The Clean Slate Myth: How to Make Your Intentions Stick

I’m already terribly behind on all my good intentions and it’s only January 4th. Anyone else not ready for the new year? One of my friends is handling this dilemma by moving her new year’s date to February 1st. I considered doing this too and as I let myself off the proverbial hook that certain things have to be happening on a specific date, I immediately felt my shoulders and jaw relax. I wonder: is there ever the perfect first day? Where did the idea form that a fresh start is a completely new, untouched, white canvas? What happens when we can’t erase what we already have and instead find a way to work with what we’ve got?


The “Clean Slate” concept is deceiving. This idea, that we’re going to wake up tomorrow and be fundamentally different than we are today, is one of the main reasons we can’t see our intentions through. We set ourselves up to fail when we approach change from outside of ourselves rather than from within. It’s simply not possible to flip a switch and reverse all of our experiences and long held beliefs. They’re part of us, right down to the cellular level.


Our perception of how long change should take, what’s required, and the obstacles and complications along the way, is jaded. Your life isn’t a carefully montaged HGTV show where we see the “before and after” in a neat sequence of short clips.  


I’m a huge fan of HGTV and can hardly wait to see how the Brothers or Chip and Joanna reveal the transformation of their latest “Fixer Upper”. Binge-watching home improvement shows had me actually believing I was a designer, and then I was quickly acquainted with the “reality” part of TV when our major condo renovation didn’t transform smoothly in 60 minutes.

I’ve always believed that the way I spend January 1st sets the tone for the year. I mindfully select where I wake up and how I spent the day. This year, despite my intentions, it was chaotic, unprepared, and flat out stressful. I haven’t finished my annual roadmap, I haven’t done my desire mapping, I’ve skipped my meditation and workouts four days in a row and my shoulders burn with ache. Then, my editor reminds me that she’ll need my blog copy for review and my coach firmly urges me to take a break, sleep, and relax. It’s only January 4th! Where did December go? Where did the quiet, reflective time go? Oh, I know… into the renovation that was only supposed to take a couple of days tops.

I don’t know how many times I’ve gone into holidays with five books in tow and all the intentions of “catching up” on rest, reading, and planning... only to find myself falling into bed each night completely exhausted from all things except resting, reading, and planning. The truth is, if I don’t do it now, I’m not going to do it on vacation.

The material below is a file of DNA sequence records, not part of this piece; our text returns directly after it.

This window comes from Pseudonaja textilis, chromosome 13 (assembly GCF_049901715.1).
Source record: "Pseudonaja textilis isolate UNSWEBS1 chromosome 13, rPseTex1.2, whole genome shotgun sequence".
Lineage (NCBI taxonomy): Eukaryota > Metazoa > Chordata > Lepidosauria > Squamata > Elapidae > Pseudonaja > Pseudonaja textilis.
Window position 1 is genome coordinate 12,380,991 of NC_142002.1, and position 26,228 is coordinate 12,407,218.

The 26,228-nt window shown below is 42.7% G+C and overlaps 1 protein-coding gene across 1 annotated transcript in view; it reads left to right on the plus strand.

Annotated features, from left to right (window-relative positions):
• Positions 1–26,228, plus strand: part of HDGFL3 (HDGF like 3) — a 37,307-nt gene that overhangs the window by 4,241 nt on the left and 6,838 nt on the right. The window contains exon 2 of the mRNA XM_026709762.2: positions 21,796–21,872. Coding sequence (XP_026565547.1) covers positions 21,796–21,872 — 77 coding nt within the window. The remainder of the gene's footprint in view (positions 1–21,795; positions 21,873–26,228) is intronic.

It’s not that I can’t be a designer, speed reader, and power napper– it’s the process of change itself that I needed to tenderize and reformulate. Or in my case, bring into consideration. It’s a process that requires commitment, consistency, and compassion.

When I was a child, I loved the beginning of a new school year. We would buy crisp clean notebooks, new pencils and ink, sometimes a new satchel. I wanted to hold onto the “purity” of the new for as long as I could. My own desire for perfection was cheered on by my East German teachers, who didn’t just want us to scratch a line through a misspelled word, but use a ruler to make it razor-straight. I couldn’t do that! I begged my mom to buy me a new notebook and then, I would neatly rewrite everything from the beginning.

I would spend so much time focused on the perfect result, I lost sense of the process! I was stuck writing out the first paragraph over and over. Today, I believe we do this with other goals we make as well. Our perfection not only prevents us from seeing through our vision, it pushes against it and can make us regress… gain weight instead of lose it, throw out more art than we make, give up on our business instead of moving forward. We end up waiting for perfect days to align that we can “start over on a clean slate”.

I would still much rather wipe the slate clean and start fresh instead of working with what I’ve got, but now I understand that we’re not clean slates; we are humans with complex experiences and intricate histories that impact and colour our reality. We can’t go to the store and buy a crisp, clean new body or mind. We have to accept what we have and find ways to work with that.

Some of us may choose to move the “start” date this year, while others may not set a date at all. We each have to find our own set of tools, unique designs and renovation solutions that fit our space. What we all share is that we can’t take ourselves out of the process of change. Whatever your new year's resolutions are, make sure they are true to you! Spend a little extra time on how you want to feel rather than what you want to be. Write a letter to yourself as you would to your best friend and include how and why you will be there for all parts of it, the good, the bad, and the ugly. Identify obstacles that may get in the way and consider creative, heart-centred ways to face them. Honour the process and make room for perhaps a different, better result you hadn't considered before.

Most importantly, be gentle with yourself because the clean slate is a myth and the beginning of a new year doesn’t have to be the start of a race! Take your time, use this month to really feel into your heart space and what you want this year to be about.

If your 2019 blank slate is already covered in smudges and you want a new way to plan your year, I'm hosting a great workshop called Goals with Soul on January 26th. Toss away your blank slate, reconnect with the core of what YOU want to see more of in your life, and take steps to make it reality.